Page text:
Can pubs effectively prevent COVID-19 transmission risk?

COVID-19 transmission risk
© Lorna Roberts

A new study has questioned whether pub operators can effectively and consistently prevent COVID-19 transmission risk

Upon reopening licenced premises in Scotland last year venues were required to comply with strict Government safety rules put in place to minimise the risk of COVID-19 transmission.

Those operating to a one-metre physical distancing limit had to put up signs, seat all customers, wear face coverings, and improve ventilation measures.

It was then made a legal requirement for customer details to be collected for contact tracing, and guidance was strengthened around queuing, standing and table service, following an outbreak in August connected to licensed premises in Aberdeen.

COVID-19 transmission

Researchers from the University of Stirling observed risks arising in licensed premises between May and August (2020) to determine whether pubs can effectively and consistently prevent the transmission risk of COVID-19.

The team observed twenty-nine premises for up to two hours while posing as customers and found incidents such as close physical interaction between customers and with staff in all but three venues.

They also found that:

  • In all but one of the venues visited in August, customers were witnessed singing loudly or shouting, and only one showed effective staff intervention.
  • New venue layouts, signage, queuing systems, noise and toilet management, and hand sanitising stations were infrequently used and only two of the venues routinely administered sanitiser to customers’ on entry.
  • Nine businesses did not ask customers to provide contact details to support contact tracing, including one venue that was visited after it was made mandatory by the Scottish Government in August.
  • In several venues, staff wore no PPE, wore masks inappropriately, or removed them to talk to other staff or customers.
  • Several venues had tables closer together than that without partitions.
  • One-way systems were sometimes ignored and pinch points were problematic in nearly all venues, with entrances, corridors, doorways or bar counter areas leading to bottlenecks and people congregating, often unchallenged.
  • Fewer than half of venues offered table service only and, in at least one venue observed in July, a continuous queue formed in the one-metre space between tables.
  • Fewer than half of venues had a basic system in place to limit the number of customers entering toilets – while most had no measures to ensure physical distancing inside those areas, with no cubicles or sinks condemned.

Professor Niamh Fitzgerald, Director of the University of Stirling’s Institute for Social Marketing and Health, said: 

“Our study explored and observed business practices and behaviours of customers and staff in licensed premises in summer 2020 with a view to understanding if and how COVID-19 transmission risks could be managed in settings where alcohol is served. We interviewed business owners and representatives prior to re-opening to understand the challenges being faced. When pubs reopened last July, following the initial UK lockdown, our team visited premises to observe how government measures designed to reduce transmission risks in hospitality settings were working in practice, including any incidents likely to increase those risks.

“Businesses expressed an intention to work within the guidance, but there were commercial and practical challenges to making this a reality. Upon re-opening, substantial efforts to change the layout of bars were observed and appeared to be working well in many premises, but problems were common including staff not wearing personal protective equipment, or with the management of toilets, queues and other ‘pinch points’. We also observed several incidents of greater concern -including customers shouting, embracing or repeatedly interacting closely with several households and staff – which were rarely addressed by staff.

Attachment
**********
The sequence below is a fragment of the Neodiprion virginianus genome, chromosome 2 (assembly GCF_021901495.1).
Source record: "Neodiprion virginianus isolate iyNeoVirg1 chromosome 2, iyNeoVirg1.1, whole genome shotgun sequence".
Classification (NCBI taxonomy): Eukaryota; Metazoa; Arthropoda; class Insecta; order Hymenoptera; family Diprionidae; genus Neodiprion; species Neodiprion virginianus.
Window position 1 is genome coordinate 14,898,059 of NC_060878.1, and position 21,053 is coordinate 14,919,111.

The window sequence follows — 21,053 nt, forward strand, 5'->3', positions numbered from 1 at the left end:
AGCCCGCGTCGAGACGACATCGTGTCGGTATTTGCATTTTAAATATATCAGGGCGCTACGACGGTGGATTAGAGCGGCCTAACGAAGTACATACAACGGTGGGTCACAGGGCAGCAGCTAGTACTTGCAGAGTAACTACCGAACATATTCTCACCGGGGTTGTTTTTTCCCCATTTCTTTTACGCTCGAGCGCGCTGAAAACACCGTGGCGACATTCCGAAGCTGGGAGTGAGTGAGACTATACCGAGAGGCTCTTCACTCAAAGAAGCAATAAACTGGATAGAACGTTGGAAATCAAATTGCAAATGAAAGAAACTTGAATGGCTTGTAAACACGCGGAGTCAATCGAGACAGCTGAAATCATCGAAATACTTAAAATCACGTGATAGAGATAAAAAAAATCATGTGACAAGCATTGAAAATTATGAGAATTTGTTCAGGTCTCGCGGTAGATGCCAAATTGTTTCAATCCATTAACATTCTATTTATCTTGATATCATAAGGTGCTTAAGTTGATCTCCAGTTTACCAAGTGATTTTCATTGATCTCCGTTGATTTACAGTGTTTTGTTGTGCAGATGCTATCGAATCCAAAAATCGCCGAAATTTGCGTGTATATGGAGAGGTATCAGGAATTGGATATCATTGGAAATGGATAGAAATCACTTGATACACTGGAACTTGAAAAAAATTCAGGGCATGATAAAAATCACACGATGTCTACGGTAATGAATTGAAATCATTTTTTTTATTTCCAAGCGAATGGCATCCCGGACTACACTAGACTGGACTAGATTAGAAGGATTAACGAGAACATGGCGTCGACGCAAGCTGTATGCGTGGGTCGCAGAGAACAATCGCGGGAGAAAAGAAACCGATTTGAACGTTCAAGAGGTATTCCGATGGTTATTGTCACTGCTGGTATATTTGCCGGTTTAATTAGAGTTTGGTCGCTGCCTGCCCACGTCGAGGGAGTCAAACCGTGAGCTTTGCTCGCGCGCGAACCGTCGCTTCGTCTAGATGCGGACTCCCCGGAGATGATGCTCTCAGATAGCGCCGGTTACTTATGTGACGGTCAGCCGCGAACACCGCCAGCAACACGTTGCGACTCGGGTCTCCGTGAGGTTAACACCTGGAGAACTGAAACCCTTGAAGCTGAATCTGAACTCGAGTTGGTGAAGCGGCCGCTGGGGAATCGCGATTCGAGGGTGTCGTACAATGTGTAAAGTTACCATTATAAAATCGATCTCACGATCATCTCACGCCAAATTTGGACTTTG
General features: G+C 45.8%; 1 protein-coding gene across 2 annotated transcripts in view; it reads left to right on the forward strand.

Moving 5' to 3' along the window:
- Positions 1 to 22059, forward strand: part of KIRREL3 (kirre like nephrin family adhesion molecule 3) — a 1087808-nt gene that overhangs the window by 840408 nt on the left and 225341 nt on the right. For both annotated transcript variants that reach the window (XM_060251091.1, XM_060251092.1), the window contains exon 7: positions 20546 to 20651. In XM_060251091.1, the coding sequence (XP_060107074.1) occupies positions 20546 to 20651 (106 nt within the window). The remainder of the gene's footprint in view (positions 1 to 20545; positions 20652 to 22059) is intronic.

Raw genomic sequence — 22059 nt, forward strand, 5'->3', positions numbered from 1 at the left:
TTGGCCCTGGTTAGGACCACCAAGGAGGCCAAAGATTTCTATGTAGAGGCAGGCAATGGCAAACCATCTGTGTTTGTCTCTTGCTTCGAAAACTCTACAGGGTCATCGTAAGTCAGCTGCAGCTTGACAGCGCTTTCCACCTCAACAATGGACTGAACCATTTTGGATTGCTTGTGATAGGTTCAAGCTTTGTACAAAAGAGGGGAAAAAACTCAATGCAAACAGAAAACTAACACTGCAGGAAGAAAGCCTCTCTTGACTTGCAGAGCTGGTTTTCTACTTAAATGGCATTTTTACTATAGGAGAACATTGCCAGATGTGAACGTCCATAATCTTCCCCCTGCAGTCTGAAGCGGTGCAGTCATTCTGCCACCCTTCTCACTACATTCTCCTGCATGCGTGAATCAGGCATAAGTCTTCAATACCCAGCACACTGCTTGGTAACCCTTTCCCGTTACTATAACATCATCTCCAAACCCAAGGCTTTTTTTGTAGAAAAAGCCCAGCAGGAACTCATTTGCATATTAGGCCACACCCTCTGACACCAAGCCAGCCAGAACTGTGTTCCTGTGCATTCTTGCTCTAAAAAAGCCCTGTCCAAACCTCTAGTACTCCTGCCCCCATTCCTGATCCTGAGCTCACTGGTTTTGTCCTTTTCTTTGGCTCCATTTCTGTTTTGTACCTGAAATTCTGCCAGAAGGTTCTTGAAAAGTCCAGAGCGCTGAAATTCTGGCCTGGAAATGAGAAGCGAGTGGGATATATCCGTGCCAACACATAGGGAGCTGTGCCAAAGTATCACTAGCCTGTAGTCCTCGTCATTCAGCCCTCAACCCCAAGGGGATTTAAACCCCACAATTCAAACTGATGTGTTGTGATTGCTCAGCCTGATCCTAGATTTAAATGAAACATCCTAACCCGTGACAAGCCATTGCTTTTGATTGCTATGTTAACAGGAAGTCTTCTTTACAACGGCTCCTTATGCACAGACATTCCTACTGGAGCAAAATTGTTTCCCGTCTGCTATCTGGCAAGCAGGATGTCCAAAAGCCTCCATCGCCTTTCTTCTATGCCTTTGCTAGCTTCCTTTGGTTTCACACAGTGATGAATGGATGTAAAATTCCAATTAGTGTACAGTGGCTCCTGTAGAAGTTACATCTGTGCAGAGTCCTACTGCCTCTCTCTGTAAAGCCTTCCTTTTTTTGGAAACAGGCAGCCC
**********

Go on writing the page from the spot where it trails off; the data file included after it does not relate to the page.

“We concluded that, despite the efforts of bar operators and guidance from government, potentially significant risks of COVID-19 transmission persisted in at least a substantial minority of observed bars, especially when customers were intoxicated. Closures of premises can eliminate these risks, but also cause significant hardship for business owners and staff.

“Our study makes a unique contribution by providing the first evidence, including direct observation data, of how premises operated in practice when allowed to reopen during the COVID-19 pandemic. Overall, our findings suggest grounds for uncertainty about the extent to which new rules can be consistently and effectively implemented in a sector where interaction between tables, households and strangers is the norm, and alcohol is routinely consumed.

“Despite the efforts of licensed premises, and detailed guidance from Government, potentially significant risks of COVID-19 transmission persisted in a substantial minority of observed bars – especially when customers were intoxicated. Blanket closures, curfews or alcohol sales bans are more likely to be deemed necessary to control virus spread, if such risks cannot be acceptably, quickly and cost-effectively reduced through support and/or sanctions for premises operators. Such blanket actions may also have benefits in terms of protecting staff from occupational exposure and reducing pressure on emergency services from alcohol-related injuries or disorder. However, attention also needs to be paid to the impact of closures on businesses, economic activity, employee hardship, and ownership patterns in the sector, as well as any risks posed by diversion of some drinking to the home.”


The study is the first-of-its-kind and was funded by the Scottish Government Chief Scientist Office. It can be read in the Journal of Studies on Alcohol and Drugs.



Please enter your comment!
Please enter your name here